'If I like it, I buy it on the spot'
We asked a man to describe his personal shopping habits, and what he thinks are the major gender differences when it comes to shopping.
Darren Kennedy is a television and radio broadcaster who shops regularly and often. "For 'TTV' [on RTE2] I never want to wear the same top twice and I wanted to look good, so I bought a new top every week," he says.
"For me, shopping is a mixture of functional and enjoyable. Some days I'll go into the shops for a couple of hours if I haven't bought any clothes, but at the same time if I'm not in the mood I don't want to even see the shops."
Kennedy says his approach to shopping is highly efficient.
"I blitz the shops. Within two minutes of walking in I know if there's anything there that I want. I'm very decisive and if I spot something I like, I'll buy it on the spot."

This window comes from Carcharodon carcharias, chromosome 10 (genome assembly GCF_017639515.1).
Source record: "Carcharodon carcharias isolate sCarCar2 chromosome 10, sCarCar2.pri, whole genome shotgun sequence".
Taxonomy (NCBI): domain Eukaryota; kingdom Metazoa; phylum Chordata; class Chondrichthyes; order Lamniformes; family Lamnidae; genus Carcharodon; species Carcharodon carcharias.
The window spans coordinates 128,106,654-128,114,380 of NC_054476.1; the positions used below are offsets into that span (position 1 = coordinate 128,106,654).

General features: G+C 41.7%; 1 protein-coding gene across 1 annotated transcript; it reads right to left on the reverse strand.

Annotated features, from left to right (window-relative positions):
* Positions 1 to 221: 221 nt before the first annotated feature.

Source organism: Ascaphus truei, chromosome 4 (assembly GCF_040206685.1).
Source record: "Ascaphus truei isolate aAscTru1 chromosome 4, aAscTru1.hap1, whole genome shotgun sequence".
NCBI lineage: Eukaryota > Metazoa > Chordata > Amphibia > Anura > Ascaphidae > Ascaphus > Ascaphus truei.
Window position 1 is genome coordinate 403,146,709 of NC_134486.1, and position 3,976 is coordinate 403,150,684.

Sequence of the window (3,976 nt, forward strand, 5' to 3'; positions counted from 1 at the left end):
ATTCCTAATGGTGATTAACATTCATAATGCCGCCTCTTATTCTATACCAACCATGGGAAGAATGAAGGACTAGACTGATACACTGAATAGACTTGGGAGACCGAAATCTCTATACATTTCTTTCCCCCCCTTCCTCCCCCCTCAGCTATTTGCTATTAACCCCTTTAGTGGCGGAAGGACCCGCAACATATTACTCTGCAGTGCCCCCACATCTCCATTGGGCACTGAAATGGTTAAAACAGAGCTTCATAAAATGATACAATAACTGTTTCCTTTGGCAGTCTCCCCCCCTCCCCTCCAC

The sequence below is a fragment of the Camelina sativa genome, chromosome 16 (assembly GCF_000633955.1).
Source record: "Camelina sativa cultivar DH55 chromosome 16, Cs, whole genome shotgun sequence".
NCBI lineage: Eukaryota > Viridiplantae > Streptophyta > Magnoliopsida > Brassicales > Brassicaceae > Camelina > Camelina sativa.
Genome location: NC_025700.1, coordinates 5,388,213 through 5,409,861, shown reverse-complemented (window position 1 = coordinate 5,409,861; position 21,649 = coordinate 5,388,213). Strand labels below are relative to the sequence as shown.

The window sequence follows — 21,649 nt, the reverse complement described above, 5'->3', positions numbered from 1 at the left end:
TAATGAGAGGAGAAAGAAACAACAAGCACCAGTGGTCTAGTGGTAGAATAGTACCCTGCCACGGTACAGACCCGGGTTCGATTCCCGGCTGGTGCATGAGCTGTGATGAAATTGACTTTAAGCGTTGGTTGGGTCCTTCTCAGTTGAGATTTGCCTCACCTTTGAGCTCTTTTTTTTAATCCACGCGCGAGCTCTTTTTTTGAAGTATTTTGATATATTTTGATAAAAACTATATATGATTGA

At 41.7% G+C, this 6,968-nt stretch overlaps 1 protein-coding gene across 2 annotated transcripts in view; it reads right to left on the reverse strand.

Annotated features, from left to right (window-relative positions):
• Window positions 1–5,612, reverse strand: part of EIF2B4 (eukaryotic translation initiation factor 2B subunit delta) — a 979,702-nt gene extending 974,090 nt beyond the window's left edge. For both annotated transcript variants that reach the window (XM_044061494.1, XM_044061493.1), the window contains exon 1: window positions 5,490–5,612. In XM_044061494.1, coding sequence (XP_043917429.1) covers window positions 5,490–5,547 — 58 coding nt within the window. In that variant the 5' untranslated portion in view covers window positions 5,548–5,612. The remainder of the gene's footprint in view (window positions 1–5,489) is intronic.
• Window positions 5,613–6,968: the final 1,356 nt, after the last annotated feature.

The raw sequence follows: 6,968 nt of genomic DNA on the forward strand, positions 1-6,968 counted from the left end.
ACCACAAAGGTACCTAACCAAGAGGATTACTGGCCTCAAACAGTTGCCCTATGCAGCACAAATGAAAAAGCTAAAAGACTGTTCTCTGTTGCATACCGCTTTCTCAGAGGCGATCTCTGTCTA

When asked if he ever feels guilty about spending money on clothes, Kennedy is baffled.
"Not at all. Why would I feel guilty? The only time I feel guilty is if I'm going out to buy a gift and I leave the shop after an hour with loads of bags and they're all for me.
"But I don't blow all my money on clothes. As much as I like clothes if I'm saving for something big or going through a tight week I won't go clothes shopping. I won't splurge if I don't have it."
Kennedy thinks young women feel a lot of pressure to be seen to enjoy shopping in our designer-brand laden, consumerist culture.
"A lot of women shop to feel girly, like in 'Sex and the City', and it's considered cool to go shopping."
One of the major differences he sees between men and women's shopping habits is decision-making.
"Women will go around the shop, see tops and try them on. They'll say, 'This is really nice' and instead of taking the logical next step of buying the item, they leave the shop and go around five other shops and then go back to the original shop and buy the item."